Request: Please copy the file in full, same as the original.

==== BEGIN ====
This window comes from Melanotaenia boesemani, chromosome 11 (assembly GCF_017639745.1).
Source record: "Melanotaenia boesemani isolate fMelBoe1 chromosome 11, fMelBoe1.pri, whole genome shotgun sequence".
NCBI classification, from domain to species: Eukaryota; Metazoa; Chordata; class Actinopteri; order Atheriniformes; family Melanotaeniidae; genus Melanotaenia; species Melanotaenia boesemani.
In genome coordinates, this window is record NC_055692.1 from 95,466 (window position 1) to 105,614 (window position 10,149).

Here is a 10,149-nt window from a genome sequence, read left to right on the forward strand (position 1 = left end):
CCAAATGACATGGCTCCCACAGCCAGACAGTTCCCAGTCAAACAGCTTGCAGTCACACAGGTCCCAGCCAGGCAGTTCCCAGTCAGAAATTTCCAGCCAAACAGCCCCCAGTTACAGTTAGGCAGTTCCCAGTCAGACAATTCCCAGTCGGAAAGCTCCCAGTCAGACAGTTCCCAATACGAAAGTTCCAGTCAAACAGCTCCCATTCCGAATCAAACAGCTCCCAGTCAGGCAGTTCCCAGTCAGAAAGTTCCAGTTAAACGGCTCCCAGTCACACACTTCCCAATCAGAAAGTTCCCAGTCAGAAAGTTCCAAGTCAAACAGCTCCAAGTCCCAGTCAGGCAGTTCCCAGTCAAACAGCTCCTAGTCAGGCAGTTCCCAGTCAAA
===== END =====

This window comes from Melanotaenia boesemani, chromosome 11 (assembly GCF_017639745.1).
Source record: "Melanotaenia boesemani isolate fMelBoe1 chromosome 11, fMelBoe1.pri, whole genome shotgun sequence".
NCBI classification, from domain to species: Eukaryota; Metazoa; Chordata; class Actinopteri; order Atheriniformes; family Melanotaeniidae; genus Melanotaenia; species Melanotaenia boesemani.
In genome coordinates, this window is record NC_055692.1 from 95,466 (window position 1) to 105,614 (window position 10,149).

Here is a 10,149-nt window from a genome sequence, read left to right on the forward strand (position 1 = left end):
CCAAATGACATGGCTCCCACAGCCAGACAGTTCCCAGTCAAACAGCTTGCAGTCACACAGGTCCCAGCCAGGCAGTTCCCAGTCAGAAATTTCCAGCCAAACAGCCCCCAGTTACAGTTAGGCAGTTCCCAGTCAGACAATTCCCAGTCGGAAAGCTCCCAGTCAGACAGTTCCCAATACGAAAGTTCCAGTCAAACAGCTCCCATTCCGAATCAAACAGCTCCCAGTCAGGCAGTTCCCAGTCAGAAAGTTCCAGTTAAACGGCTCCCAGTCACACACTTCCCAATCAGAAAGTTCCCAGTCAGAAAGTTCCAAGTCAAACAGCTCCAAGTCCCAGTCAGGCAGTTCCCAGTCAAACAGCTCCTAGTCAGGCAGTTCCCAGTCAAA